And you, do you read Belgian?

Laurent Moosen
Laurent Moosen studied philosophy. He heads the letters department of the Ministry of the French Community of Belgium. He also teaches the history of Belgian publishing and literature to future librarians.

It is through this deliberately absurd question that French-speaking Belgium presented itself for a spotlight at the Geneva book fair in 2019.

Under this label, a national and international promotion campaign for French-speaking Belgian books has been organized every year since then (
Neither a language in its own, nor an ersatz of classic French, Belgian can be read, in words and images, laughed (at itself), belched or murmured, in rainy weather but also, sometimes, under a bright sun. A misguided Frenchman, willingly mocked, Belgian nevertheless offers an incredible space of expression for authors capable of freeing themselves from the Parisian salons to take paths that are undoubtedly more uncertain but far more fruitful.

For a long time, French-speaking Belgian literature hesitated to be born : how could it exist so late – Belgium is a recent country, born in 1830 -, being so small, so unconvinced of its existence, its legitimacy, and with such intimidating neighbors ? So we had to be cunning, like Thyl L’Espiègle, this young hero to whom Charles De Coster gave, more than 150 years ago, the character that he considered to belong to the Belgian citizen : orphan – and therefore free ! -, sarcastic, mocking, rejecting all forms of authority and good-natured. Ruse, therefore, by exploring less established genres, by sabotaging language, by slipping into the interstices between critical recognition and popular success, notably through comics or thrillers…

Undoubtedly the most significant development to remember in recent years is the tremendous revival of poetry, which in particular offers a special place to women : the prize list for the first French-speaking Belgian work bears witness to this and revealed talents which have since fully asserted themselves: Charline Lambert, celebrated for her poem Chanvre et lierre (éditions du Taillis Pré) in 2017, which retraced the journey of Ulysses in the mode of heightened sensitivity, has since published several poems, both in Belgium and abroad, and is now hosted in the « Espace Nord », the heritage literary collection which brings together, in a rich catalog of 450 pieces, the best that is done in French-speaking Belgian literature, from the origins to the cutting edge extreme of contemporary writing ( Maud Joiret, awarded in 2020 with Cobalt (Tétras-Lyre), plays with incisive writing, carried by references deliberately borrowed from the most immediate and sometimes the most brutal everyday life, to make a renewed language resonate. Her second book, Jerk (L’Arbre de Diane, 2022), with its breathless poetic story that runs like a youth cut to pieces, gave rise to notable public performances. In 2023, she was invited for residencies in Japan (Kyoto Writers Residency) and in Quebec. Ana Ayanoglou, winner in 2021 with Le fil des traversées (Gallimard), French woman living in Belgium for several years, forges a close link with elsewhere and in particular Central Europe where she taught French but also… Belgian literature ! These authors know each other, like each other, read each other. They are not a single voice, they are a chorus which today imposes Belgian literature as essential in the field of literary possibilities, in the echo chamber of current poetry.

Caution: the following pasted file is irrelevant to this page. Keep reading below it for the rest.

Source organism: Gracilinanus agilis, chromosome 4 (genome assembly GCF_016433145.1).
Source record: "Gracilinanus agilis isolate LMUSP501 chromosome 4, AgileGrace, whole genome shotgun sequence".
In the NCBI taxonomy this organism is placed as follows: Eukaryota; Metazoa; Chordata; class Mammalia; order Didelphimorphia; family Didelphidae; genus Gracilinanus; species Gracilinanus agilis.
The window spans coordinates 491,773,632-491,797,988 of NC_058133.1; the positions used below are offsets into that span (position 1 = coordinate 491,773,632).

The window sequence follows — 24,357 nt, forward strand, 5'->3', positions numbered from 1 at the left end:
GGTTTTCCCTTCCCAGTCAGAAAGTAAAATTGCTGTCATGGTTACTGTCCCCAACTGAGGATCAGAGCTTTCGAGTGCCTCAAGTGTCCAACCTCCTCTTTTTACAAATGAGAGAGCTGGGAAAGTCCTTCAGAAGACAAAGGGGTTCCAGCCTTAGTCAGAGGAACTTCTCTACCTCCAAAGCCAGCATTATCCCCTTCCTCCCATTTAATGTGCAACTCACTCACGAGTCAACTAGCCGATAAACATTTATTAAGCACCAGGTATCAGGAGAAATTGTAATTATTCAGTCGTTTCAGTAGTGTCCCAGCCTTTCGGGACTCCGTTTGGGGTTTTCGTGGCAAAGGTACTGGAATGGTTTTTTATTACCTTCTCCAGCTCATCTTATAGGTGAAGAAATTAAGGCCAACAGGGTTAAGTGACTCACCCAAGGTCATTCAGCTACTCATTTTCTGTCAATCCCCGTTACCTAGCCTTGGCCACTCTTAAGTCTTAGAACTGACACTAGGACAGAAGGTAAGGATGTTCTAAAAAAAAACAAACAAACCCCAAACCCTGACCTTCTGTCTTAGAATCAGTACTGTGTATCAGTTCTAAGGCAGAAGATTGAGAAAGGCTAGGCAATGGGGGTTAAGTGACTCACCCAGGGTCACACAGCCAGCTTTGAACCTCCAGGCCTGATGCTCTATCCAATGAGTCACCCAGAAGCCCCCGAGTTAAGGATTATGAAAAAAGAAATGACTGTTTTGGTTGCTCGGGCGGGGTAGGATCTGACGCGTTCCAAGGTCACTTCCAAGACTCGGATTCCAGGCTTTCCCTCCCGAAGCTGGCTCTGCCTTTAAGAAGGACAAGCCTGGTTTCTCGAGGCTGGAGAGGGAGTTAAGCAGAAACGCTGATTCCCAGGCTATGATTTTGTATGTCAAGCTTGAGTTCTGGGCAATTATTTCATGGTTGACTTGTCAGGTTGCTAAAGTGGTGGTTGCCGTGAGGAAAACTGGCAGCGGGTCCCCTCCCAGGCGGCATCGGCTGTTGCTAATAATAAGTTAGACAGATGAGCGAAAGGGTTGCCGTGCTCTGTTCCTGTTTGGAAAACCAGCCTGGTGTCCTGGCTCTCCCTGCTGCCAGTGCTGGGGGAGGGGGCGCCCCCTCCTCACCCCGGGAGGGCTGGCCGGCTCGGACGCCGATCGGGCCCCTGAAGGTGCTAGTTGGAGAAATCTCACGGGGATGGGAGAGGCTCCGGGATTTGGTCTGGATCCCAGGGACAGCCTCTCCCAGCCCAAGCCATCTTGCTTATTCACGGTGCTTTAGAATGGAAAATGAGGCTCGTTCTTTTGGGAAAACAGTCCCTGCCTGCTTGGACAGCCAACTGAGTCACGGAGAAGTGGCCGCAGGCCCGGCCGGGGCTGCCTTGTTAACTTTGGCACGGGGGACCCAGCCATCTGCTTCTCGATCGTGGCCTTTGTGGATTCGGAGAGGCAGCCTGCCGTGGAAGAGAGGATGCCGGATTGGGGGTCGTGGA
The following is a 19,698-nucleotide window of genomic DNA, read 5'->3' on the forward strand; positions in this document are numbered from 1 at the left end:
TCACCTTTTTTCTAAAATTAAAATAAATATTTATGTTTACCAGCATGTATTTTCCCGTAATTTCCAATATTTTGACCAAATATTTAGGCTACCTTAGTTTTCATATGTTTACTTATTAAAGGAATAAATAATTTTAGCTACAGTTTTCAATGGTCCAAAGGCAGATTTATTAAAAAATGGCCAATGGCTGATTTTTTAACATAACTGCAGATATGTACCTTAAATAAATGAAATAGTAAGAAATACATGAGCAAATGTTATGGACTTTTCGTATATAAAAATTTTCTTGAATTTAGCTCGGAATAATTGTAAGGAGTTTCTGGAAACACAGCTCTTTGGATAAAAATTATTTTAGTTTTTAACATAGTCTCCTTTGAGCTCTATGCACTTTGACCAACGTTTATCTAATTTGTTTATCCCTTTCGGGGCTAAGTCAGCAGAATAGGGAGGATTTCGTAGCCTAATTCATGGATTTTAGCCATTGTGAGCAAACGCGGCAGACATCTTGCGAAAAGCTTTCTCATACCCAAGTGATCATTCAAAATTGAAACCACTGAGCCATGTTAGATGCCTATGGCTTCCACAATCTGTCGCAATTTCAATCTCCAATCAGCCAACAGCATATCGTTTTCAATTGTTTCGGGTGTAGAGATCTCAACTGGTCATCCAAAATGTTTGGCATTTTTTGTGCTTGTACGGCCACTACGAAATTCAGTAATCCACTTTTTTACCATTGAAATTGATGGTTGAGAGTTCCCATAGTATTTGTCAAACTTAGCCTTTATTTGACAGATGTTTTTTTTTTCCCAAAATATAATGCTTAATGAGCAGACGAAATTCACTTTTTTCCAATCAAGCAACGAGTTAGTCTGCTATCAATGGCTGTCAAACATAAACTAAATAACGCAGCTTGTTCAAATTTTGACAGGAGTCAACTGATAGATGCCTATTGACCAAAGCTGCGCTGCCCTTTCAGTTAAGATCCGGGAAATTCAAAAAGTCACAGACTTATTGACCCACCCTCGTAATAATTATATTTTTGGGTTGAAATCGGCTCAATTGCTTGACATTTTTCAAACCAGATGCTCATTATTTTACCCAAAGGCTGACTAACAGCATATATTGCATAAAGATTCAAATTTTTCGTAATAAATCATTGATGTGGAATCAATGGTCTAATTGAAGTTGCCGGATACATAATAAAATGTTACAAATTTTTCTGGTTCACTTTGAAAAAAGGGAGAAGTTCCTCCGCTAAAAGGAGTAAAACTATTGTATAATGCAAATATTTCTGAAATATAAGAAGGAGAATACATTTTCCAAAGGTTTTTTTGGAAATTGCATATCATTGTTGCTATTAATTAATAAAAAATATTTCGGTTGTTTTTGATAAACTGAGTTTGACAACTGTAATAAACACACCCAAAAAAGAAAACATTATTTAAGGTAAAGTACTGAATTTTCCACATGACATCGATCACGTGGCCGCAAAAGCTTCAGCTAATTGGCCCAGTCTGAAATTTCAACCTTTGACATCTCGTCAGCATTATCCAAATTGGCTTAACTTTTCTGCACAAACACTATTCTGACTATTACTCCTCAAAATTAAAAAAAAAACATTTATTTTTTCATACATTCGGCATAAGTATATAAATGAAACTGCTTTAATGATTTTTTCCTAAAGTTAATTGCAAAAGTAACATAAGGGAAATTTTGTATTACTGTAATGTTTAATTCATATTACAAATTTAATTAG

As for men, we can naturally think of Antoine Wauters, recently awarded the Prix Rossel, the most important literary award in the private sector in French-speaking Belgium, for an poetic story which questions his origins and his childhood in countryside, near the city of Liège, in his journey as a writer and a man : Le Plus Court Chemin (Verdier, 2023). Though the author first became known as a poet, he has since traveled between prose and poetry with ease.

We must also mention Célestin de Meeus, winner this year of the triennial poetry prize from the French Community of Belgium for his fifth book Cavale Russe (Cheyne Editeur, 2021), a poetic epic, a crossing of borders which takes him first to Vladivostok and in which he also  evokes in unvarnished way all the limits of Belgium: […] Flemish infinities in a narrow thought / and Walloon valleys without altitude […].

The most prestigious prize awarded to a literary author in French-speaking Belgium is the quinquennial literature prize, also called the “career crowning achievement”. Unsurprisingly for those interested in our literature, it was Caroline Lamarche who was the last winner in 2020. Also juggling with genres – story, (short) novel or poetry – we can mention, in addition to the superb La fin des abeilles (Gallimard, 2022) which evoked the end of his mother’s life, the impressive L’Asturienne (Les Impressions Nouvelles, 2021), a story of his family’s industrial past, between Belgium, France and Spain, and whose decline echoes her fragile condition as an author.

Our creators and our publishing houses therefore seem to have freed themselves from the complexes of the past – even if the battle was tough! – and to offer a lush panorama which opens up to the public complete journeys into all the artistic adventures of the moment, from graphic novels to poetry including children’s literature. They also explore the burning questions of a society in perpetual transformation: breakdown of the family framework, ecological transition, quest for identity, criticism of traditional economic and social models, etc.